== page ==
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acid action alluvial animals appear arranged basalt become beds bodies bones called carbon causes chalk changes characters classes clay coal color common compact composed considerable containing covered crystalline crystals deposits depth described diluvial direction distinguished dykes earth earthquakes effects eruption existing extensive facts feet feldspar fire formation fossils frequently Geology globe granite ground heat hills hornblende imbedded important iron islands kind known land lava layers lignite limestone lower masses materials melted metals mica miles minerals mountains nature observed occur ocean organic remains origin oxygen particular pass period phenomena plants position present primitive rocks produced quantity quartz red sandstone regular remarkable rise rivers salt sand secondary rocks seen shew sides similar situation slate sometimes springs stone strata structure substances supposed surface tertiary theory thickness tion transition trap United upper variety various veins volcanos
Page 97 - ... actually fell in, and disappeared in the earth. At the same time a tremendous noise was heard, resembling the discharge of the heaviest cannon. Immense quantities of volcanic substances, which were thrown out at the same time and spread in every direction, propagated the effects of the explosion through the space of many miles.
Page 94 - ... density he was unable to penetrate; showers of ashes covered the houses, the streets, and the fields, to the depth of several inches; and amid this darkness, explosions were heard at intervals like the report of artillery or the noise of distant thunder.
Page 91 - Caracas preceded this explosion thirty-five days, and violent oscillations of the ground were felt both in the islands and on the coasts of Terra Firma.
Page 94 - This eruption extended perceptible evidences of its existence over the whole of the Molucca islands, over Java, a considerable portion of Celebes, Sumatra, and Borneo, to a circumference of a thousand statute miles from its centre, by tremulous motions, and the report of explosions; while within the range of its more immediate activity, embracing a space of three hundred miles around it, it produced the most astonishing effects, and excited the most alarming apprehensions.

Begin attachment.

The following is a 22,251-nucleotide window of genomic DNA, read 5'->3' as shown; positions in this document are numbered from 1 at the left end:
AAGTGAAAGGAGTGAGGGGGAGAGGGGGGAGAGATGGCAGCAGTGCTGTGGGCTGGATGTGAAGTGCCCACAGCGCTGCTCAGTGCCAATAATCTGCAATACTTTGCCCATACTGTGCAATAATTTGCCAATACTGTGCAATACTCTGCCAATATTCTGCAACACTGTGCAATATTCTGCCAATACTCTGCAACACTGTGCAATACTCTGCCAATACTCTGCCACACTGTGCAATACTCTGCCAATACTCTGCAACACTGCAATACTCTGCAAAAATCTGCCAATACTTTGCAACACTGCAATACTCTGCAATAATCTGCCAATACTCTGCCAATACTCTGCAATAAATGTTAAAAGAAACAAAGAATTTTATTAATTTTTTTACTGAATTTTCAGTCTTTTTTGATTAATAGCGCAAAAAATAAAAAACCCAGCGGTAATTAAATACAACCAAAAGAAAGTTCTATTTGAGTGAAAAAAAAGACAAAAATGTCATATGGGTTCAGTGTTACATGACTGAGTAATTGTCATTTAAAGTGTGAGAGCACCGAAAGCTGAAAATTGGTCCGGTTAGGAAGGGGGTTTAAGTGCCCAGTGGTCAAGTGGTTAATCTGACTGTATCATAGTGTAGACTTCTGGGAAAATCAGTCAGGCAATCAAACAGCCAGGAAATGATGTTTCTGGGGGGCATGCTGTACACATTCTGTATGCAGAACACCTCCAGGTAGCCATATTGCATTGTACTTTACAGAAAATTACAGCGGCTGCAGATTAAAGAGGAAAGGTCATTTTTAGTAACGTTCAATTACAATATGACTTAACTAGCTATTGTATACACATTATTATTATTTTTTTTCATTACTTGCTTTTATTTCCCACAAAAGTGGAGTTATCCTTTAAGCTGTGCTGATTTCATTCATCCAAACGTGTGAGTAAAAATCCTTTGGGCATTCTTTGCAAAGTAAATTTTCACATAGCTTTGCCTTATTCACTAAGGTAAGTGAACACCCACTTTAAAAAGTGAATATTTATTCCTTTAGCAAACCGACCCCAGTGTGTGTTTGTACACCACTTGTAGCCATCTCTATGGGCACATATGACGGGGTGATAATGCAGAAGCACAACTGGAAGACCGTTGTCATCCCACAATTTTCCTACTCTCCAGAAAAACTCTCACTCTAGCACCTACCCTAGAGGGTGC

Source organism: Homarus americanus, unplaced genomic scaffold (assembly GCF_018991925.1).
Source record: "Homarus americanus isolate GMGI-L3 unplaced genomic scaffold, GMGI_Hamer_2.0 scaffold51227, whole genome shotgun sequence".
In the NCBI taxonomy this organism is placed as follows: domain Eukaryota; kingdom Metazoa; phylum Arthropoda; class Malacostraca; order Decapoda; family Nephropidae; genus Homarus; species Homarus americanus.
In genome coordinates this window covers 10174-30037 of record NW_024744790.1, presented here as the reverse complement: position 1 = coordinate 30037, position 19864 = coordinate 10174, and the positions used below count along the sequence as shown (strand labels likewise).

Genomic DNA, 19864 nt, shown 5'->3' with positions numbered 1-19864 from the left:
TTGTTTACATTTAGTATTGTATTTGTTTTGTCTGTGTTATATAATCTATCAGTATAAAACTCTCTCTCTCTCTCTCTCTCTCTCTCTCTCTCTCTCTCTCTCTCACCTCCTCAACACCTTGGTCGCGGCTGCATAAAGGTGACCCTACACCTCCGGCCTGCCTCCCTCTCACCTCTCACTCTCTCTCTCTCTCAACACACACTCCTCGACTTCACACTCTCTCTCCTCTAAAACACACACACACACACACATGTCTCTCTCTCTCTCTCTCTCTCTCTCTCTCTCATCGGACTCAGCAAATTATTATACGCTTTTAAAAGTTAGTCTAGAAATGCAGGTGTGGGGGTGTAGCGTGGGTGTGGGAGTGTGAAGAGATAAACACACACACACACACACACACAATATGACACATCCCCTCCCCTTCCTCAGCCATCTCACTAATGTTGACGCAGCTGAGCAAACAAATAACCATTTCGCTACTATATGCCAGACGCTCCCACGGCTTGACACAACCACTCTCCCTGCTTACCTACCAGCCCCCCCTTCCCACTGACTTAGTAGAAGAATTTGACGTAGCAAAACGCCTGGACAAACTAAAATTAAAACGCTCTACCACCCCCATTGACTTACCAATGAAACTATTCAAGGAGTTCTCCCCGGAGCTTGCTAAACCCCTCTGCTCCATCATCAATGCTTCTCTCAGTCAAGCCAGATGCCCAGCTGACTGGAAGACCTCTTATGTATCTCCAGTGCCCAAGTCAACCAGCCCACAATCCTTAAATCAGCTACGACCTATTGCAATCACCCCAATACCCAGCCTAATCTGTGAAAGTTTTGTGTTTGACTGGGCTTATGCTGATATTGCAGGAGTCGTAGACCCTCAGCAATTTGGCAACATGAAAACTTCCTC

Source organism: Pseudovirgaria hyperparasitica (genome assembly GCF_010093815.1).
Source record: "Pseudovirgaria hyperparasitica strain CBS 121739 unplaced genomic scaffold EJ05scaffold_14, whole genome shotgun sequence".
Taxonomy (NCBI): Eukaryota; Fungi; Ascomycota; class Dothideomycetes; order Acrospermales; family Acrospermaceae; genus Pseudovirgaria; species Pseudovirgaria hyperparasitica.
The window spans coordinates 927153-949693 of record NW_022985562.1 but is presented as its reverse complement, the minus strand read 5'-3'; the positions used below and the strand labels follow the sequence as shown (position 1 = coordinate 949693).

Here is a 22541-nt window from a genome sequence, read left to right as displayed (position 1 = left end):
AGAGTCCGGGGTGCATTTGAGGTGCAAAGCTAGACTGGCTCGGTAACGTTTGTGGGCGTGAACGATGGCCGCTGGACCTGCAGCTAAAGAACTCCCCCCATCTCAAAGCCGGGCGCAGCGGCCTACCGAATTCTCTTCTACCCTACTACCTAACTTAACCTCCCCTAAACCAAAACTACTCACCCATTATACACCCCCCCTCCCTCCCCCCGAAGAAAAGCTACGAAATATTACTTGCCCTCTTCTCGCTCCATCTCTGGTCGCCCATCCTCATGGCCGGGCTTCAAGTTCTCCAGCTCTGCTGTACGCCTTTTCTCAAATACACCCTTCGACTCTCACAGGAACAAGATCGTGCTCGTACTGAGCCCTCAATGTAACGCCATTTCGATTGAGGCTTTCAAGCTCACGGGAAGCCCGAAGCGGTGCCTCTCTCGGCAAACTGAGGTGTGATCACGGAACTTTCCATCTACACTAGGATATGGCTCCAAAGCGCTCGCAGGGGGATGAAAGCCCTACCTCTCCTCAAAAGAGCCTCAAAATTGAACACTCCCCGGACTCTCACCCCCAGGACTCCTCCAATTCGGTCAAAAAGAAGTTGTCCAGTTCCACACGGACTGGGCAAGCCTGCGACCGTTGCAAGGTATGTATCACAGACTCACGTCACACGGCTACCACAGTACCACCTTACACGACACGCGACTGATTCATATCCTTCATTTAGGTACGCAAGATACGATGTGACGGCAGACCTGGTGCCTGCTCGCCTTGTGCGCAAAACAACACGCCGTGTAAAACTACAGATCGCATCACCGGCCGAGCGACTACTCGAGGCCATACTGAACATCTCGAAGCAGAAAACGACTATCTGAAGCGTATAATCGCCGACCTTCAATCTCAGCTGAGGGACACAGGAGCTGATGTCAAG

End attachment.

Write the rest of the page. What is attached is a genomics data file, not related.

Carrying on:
Page 51 - ... unnecessarily to final causes, if we conceive that this distribution of the rude materials of the earth, was determined with a view to the convenience of its inhabitants.
Page 97 - ... the mountain began to give way, and the greatest part of it actually fell in, and disappeared in the earth. At the same time a tremendous noise was heard, resembling the discharge of the heaviest cannon. Immense quantities of volcanic substances, which were thrown out at the same time and spread in every...
Page 90 - ... from the earth, over a vast extent of surface. On the 26th of January, AD 447, subterranean thunders were heard from the Black to the Red Sea, and the earth was convulsed without intermission for the space of six months ; in many places the air seemed to be on fire, towns and large tracts of ground were swallowed up in Phrygia. On the 20th of May, AD 520, the city of Antioch was overturned by a dreadful earthquake, and two hundred and fifty thousand of its inhabitants are said to have been crushed...
Page 83 - Burtreeford on the river Tees, hence called the Burtreeford Dyke. It throws down the strata on the west side of it, one hundred and sixty yards. Dykes, being generally impervious to water, they obstruct its passage along the porous strata, and occasion it to rise; hence it frequently happens that numerous springs make their appearance along the course of a dyke, by which it may be detected, when there is no other indication of it visible on the surface.
Page 47 - Graywacke and graywacke slate, in their most common forms, may be described " as a coarse slate, containing particles or fragments of other rocks or minerals varying in size from two or more inches, to the smallest grain that can be perceived by the eye.
Page 71 - At the mouth of a river in Nova Scotia, a schooner of thirty two tons, laden with live stock, was lying with her side to the tide; at the influx of the Bore; which was then about ten feet in perpendicular height. No sooner had this mass of water reached the vessel, than that great body was instantly turned over, like a barrel and presently disappeared.